By DAVID MOON, Moon Capital Management
Some Clayton Home shareholders are upset at the takeover price Berkshire
Hathaway is going to pay to acquire their shares. These shareholders may
know the history of the stock price, but that doesn't tell them a thing about
The stock peaked last year at more than $19 a share; why would Clayton accept
a $12.50 takeover price?
Answer: Regardless of the stock price, no one is about to pay $19 a
share ' particularly in this environment for a completely independent, public
(I most recently owned Clayton Homes stock in 2001, selling at $16 a
By now, everyone knows that Warren Buffett's pristine balance sheet will
offer Clayton's mortgage business access to much lower cost funds to originate
loans. But most people don't realize that Buffett's low-cost source of
funds may soon be one of the only sources of funds for these mortgages.
Years ago, banks ceded the business to aggressive lenders like Greentree/Conseco
and Oakwood. Both are now bankrupt. Wall Street, wary of the
bankruptcies, will only provide mortgage funding at much higher rates, pushing
payments outside of the reach of many would-be buyers. Very few buyers pay
cash; the industry depends on low cost mortgages to survive. Without some
fundamental change in the industry, sources for mobile home loans are likely to
dry up ' and with it much of the industry.
Buffett offers Clayton a fundamental change.
Some disappointed shareholders imagine that Jim Clayton, the company's
founder and largest shareholder, has some sinister reason for selling at this
time and at this price. If so, it must be a whopper of a reason; by
selling to Berkshire Hathaway for cash, Jim Clayton creates millions in capital
gains tax liabilities for himself.
More likely, Jim Clayton understands the value and dynamics of the business a
bit better than his critics. While $12.50 is lower than $19 (even in the
trailer business), it is significantly higher than where the stock would trade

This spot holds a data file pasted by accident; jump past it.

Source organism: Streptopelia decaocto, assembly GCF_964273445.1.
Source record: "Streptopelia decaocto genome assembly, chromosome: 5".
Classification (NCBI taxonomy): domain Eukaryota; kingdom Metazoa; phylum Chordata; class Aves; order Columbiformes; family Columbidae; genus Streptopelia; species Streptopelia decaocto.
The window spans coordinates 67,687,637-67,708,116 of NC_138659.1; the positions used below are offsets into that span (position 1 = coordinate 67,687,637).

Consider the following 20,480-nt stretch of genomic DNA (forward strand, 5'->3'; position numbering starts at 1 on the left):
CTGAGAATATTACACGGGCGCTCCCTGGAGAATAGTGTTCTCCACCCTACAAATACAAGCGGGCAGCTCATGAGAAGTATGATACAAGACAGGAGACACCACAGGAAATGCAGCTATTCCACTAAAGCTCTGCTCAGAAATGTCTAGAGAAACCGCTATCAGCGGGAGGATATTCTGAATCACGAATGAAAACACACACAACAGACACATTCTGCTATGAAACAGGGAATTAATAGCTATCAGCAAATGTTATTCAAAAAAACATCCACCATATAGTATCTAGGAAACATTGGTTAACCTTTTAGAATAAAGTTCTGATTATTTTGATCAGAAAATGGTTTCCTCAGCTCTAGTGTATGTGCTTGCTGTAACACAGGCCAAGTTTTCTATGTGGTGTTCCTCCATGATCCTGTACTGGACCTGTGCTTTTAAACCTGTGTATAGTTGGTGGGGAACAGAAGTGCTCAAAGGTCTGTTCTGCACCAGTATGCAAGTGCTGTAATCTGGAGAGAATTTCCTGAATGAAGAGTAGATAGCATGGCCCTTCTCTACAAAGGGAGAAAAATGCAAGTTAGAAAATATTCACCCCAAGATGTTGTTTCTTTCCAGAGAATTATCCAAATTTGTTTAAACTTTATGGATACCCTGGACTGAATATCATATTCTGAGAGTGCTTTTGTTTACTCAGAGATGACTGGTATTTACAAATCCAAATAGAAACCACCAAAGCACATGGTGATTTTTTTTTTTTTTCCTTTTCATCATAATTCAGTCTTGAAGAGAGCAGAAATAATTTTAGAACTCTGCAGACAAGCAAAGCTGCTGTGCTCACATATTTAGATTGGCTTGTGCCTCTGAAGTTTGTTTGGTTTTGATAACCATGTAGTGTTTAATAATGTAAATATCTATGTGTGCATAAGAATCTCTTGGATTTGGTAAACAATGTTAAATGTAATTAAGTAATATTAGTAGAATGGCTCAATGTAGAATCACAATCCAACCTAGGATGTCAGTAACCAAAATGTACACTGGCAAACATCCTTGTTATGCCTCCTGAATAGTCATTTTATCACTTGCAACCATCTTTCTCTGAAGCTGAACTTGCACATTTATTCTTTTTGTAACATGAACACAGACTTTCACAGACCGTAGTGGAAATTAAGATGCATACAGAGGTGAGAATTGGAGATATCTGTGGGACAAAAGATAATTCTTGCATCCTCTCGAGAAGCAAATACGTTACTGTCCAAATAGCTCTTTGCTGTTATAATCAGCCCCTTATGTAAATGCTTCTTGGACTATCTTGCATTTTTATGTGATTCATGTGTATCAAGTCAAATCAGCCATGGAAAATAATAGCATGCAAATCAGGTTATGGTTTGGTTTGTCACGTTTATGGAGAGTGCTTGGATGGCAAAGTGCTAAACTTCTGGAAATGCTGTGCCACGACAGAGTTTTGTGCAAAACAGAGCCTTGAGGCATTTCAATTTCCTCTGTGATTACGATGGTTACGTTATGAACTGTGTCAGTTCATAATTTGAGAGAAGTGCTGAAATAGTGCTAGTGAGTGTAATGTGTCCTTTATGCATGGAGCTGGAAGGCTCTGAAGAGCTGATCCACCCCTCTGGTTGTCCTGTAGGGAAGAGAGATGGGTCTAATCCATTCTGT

should mortgages become more scarce and pricey. Without access to
affordable, lendable capital, the company is worth closer to zero than it is
Buffett's purchase not only allows the Clayton Homes business to survive,
access to lower cost capital should allow it to thrive. Clayton Homes
could generate as much as $400 million in mortgages this year. Berkshire
Hathaway's low funding cost allows Clayton to earn an additional two percentage
points on those loans. That's an additional $80 million a year in
revenue. This is a benefit the current Clayton shareholders could never
receive - because without Buffett's backing Clayton Homes could never borrow
money this cheaply.
Since the bear market began in March 2000, Clayton Homes shares have
increased more than 50 percent, from eight to $12.50 a share. But in March
1995, the shares traded exactly where they do now. The mobile home
industry is inherently volatile ' even more so than the site-built home
industry. By both guaranteeing and lowering its cost of capital, Clayton
Homes will eliminate a lot of its risk, allowing it to grow, thrive, serve
hundreds of thousands of customers and more than 8,000
David Moon is president of Moon Capital Management, a
Knoxville-based investment management firm. This article
originally appeared in the News Sentinel (Knoxville, TN).